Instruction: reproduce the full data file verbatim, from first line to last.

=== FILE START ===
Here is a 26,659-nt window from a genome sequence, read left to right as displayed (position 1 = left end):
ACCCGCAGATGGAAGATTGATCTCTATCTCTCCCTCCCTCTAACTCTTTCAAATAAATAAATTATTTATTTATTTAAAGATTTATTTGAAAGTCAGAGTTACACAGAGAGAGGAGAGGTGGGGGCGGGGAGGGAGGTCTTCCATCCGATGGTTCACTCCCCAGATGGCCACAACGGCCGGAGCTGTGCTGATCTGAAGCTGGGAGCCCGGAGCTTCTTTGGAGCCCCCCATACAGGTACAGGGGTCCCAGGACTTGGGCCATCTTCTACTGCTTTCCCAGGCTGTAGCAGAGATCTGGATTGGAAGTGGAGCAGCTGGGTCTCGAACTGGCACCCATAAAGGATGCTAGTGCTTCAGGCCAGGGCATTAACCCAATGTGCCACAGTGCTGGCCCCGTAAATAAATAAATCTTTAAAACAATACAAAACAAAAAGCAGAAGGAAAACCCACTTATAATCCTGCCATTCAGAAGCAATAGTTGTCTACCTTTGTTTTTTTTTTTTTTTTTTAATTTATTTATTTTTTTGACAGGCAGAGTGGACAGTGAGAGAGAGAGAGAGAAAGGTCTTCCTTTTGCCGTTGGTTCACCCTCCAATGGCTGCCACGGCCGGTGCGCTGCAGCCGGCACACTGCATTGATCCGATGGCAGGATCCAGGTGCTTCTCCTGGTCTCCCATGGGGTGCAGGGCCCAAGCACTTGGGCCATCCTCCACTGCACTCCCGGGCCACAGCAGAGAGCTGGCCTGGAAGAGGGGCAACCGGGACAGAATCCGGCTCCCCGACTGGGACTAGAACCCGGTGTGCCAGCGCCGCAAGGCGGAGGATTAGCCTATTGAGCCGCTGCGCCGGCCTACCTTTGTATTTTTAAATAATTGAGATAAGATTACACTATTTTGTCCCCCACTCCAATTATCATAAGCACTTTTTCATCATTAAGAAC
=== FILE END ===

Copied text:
Here is a 26,659-nt window from a genome sequence, read left to right as displayed (position 1 = left end):
ACCCGCAGATGGAAGATTGATCTCTATCTCTCCCTCCCTCTAACTCTTTCAAATAAATAAATTATTTATTTATTTAAAGATTTATTTGAAAGTCAGAGTTACACAGAGAGAGGAGAGGTGGGGGCGGGGAGGGAGGTCTTCCATCCGATGGTTCACTCCCCAGATGGCCACAACGGCCGGAGCTGTGCTGATCTGAAGCTGGGAGCCCGGAGCTTCTTTGGAGCCCCCCATACAGGTACAGGGGTCCCAGGACTTGGGCCATCTTCTACTGCTTTCCCAGGCTGTAGCAGAGATCTGGATTGGAAGTGGAGCAGCTGGGTCTCGAACTGGCACCCATAAAGGATGCTAGTGCTTCAGGCCAGGGCATTAACCCAATGTGCCACAGTGCTGGCCCCGTAAATAAATAAATCTTTAAAACAATACAAAACAAAAAGCAGAAGGAAAACCCACTTATAATCCTGCCATTCAGAAGCAATAGTTGTCTACCTTTGTTTTTTTTTTTTTTTTTTAATTTATTTATTTTTTTGACAGGCAGAGTGGACAGTGAGAGAGAGAGAGAGAAAGGTCTTCCTTTTGCCGTTGGTTCACCCTCCAATGGCTGCCACGGCCGGTGCGCTGCAGCCGGCACACTGCATTGATCCGATGGCAGGATCCAGGTGCTTCTCCTGGTCTCCCATGGGGTGCAGGGCCCAAGCACTTGGGCCATCCTCCACTGCACTCCCGGGCCACAGCAGAGAGCTGGCCTGGAAGAGGGGCAACCGGGACAGAATCCGGCTCCCCGACTGGGACTAGAACCCGGTGTGCCAGCGCCGCAAGGCGGAGGATTAGCCTATTGAGCCGCTGCGCCGGCCTACCTTTGTATTTTTAAATAATTGAGATAAGATTACACTATTTTGTCCCCCACTCCAATTATCATAAGCACTTTTTCATCATTAAGAAC